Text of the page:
IUCN Report Reveals Asiatic Lions 19 Times Safer in Gujarat Than in Africa 

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IUCN Report Reveals Asiatic Lions 19 Times Safer in Gujarat Than in Africa 

| Updated: March 11, 2024 17:38

IUCN Report Reveals Asiatic Lions 19 Times Safer in Gujarat Than in Africa 

The International Union for Conservation of Nature (IUCN) has upgraded the status of Asiatic lions, reclassifying them from “endangered” to “vulnerable”. This positive shift highlights the success of conservation efforts in India.

The IUCN’s global report reveals a stark difference in threats faced by African and Indian lions. African lion populations are 19 times more likely to decline by a third compared to their Indian counterparts. This is mainly due to rampant poaching in Africa.

Gir Forest in Gujarat is the sole home to Asiatic lions in the world, and the report suggests it provides a much safer haven. The IUCN estimates a 41% chance of African lion populations declining by a third within three generations, whereas in Gir, this risk is just 2%.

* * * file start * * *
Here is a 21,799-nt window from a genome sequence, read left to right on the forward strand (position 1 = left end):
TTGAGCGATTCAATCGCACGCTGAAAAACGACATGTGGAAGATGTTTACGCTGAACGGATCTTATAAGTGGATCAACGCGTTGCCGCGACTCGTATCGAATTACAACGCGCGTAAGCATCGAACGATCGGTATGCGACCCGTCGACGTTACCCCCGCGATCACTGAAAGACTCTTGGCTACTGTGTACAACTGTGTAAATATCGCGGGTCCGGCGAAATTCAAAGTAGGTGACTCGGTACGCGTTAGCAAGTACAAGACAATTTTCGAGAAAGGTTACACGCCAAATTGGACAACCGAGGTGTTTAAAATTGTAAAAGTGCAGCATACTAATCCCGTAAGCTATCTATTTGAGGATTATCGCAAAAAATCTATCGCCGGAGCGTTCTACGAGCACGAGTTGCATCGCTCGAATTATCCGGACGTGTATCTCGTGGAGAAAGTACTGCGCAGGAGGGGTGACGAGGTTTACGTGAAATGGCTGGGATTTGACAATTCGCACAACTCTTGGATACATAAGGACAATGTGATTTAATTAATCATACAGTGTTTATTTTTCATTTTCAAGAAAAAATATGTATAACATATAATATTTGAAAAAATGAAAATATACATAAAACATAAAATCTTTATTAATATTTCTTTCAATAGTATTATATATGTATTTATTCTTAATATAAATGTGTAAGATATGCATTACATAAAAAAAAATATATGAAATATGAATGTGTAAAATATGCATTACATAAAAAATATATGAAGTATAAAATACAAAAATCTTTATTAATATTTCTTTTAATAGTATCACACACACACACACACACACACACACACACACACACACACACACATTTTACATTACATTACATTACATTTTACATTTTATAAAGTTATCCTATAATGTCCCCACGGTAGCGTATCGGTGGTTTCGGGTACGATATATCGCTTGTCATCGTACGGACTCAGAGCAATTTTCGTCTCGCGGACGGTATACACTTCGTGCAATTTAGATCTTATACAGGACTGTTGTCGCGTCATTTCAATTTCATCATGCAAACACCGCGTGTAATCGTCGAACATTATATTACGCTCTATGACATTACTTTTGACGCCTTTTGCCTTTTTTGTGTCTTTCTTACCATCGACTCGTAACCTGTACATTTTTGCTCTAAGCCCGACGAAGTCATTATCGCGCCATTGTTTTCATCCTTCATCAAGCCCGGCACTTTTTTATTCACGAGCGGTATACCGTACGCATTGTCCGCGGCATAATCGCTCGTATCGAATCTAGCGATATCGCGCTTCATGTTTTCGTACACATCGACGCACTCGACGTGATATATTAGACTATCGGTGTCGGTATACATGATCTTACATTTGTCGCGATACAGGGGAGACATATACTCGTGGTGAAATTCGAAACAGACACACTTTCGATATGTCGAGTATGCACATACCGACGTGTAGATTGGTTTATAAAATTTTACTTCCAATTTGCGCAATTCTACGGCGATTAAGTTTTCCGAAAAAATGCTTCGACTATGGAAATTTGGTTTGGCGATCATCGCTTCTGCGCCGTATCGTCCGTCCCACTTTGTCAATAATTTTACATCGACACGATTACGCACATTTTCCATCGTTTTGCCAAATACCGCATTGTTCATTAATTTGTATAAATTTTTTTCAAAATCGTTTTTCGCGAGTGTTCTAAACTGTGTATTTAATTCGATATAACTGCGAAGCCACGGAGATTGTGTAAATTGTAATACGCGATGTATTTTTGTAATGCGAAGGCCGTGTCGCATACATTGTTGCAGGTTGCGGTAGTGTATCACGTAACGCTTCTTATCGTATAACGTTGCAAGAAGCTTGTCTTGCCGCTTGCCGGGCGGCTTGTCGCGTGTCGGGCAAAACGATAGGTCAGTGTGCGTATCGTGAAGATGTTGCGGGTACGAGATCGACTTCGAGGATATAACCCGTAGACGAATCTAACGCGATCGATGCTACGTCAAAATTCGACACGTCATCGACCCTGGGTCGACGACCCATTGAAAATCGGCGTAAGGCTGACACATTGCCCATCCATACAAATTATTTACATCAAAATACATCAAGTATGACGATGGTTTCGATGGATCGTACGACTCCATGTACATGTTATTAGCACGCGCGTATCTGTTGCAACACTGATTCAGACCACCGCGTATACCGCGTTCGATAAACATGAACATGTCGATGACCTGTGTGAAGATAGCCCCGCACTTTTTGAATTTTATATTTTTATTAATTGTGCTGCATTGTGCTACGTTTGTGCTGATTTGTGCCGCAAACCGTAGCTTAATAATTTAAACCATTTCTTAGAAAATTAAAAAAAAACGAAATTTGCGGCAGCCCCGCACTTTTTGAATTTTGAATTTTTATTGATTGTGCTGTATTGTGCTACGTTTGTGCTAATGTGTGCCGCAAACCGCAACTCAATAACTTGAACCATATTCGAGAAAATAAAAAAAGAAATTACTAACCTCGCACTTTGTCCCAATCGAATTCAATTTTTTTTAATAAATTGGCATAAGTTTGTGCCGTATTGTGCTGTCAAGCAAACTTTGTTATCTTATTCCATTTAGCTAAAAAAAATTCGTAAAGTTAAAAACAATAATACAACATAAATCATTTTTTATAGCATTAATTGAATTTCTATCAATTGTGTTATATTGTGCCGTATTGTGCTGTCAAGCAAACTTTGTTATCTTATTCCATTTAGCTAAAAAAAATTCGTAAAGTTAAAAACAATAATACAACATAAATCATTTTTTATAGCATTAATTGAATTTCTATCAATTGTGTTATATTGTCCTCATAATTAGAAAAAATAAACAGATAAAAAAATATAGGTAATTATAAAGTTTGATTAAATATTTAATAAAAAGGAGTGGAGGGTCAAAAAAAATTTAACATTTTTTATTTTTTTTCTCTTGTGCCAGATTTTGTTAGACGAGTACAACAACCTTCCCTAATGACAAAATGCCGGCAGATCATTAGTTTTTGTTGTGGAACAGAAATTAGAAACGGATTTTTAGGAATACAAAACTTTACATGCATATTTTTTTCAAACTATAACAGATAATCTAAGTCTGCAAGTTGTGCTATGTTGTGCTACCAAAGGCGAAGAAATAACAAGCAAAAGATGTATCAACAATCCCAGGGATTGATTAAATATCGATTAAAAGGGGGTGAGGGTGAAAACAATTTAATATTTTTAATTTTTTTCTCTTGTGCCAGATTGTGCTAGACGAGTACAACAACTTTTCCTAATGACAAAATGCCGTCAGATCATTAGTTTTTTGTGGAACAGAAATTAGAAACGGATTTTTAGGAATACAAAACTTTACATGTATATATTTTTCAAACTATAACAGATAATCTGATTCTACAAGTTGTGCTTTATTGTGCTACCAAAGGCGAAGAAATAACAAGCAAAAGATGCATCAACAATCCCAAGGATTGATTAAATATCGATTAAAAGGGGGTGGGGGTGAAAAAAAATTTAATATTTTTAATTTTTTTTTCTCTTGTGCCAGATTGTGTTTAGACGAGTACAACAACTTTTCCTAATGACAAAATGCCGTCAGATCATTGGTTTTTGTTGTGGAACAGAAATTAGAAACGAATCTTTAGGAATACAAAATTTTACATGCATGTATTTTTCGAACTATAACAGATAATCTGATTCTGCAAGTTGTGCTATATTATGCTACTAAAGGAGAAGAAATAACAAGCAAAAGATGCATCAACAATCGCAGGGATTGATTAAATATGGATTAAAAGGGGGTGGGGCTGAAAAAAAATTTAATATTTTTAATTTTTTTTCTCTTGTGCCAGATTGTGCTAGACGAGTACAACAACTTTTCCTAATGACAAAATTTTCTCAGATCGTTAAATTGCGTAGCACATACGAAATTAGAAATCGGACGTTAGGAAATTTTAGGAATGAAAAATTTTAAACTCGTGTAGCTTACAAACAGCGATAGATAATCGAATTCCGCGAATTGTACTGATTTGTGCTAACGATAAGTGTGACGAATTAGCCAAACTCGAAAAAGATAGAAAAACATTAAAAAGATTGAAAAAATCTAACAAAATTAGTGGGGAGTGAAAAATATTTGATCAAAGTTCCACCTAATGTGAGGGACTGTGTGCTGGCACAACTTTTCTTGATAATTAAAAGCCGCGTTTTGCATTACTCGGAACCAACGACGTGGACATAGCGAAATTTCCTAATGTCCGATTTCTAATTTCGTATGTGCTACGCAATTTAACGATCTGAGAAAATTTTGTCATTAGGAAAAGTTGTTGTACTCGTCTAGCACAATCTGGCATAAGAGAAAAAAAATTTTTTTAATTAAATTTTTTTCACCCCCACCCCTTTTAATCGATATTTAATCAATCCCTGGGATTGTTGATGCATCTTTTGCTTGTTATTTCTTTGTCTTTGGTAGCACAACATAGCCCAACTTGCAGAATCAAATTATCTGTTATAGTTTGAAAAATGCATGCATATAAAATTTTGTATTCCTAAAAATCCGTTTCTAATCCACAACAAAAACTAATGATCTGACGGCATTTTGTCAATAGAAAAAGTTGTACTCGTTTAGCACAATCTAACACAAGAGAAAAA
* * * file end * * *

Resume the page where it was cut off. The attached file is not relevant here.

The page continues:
While some researchers previously argued for a closer link between Asiatic lions and their central and west African kin, the IUCN has acknowledged their genetic similarity by revising their scientific classification. All these majestic cats are now classified as Panthera leo leo. Previously, Asiatic lions were classified as Panthera leo persica.

The report warns of significant threats to African lions, including habitat loss, fragmentation of populations, and human-wildlife conflict. Lions are sometimes killed in retaliation for attacking livestock or as a preventative measure. Additionally, poaching for body parts has become a growing threat.

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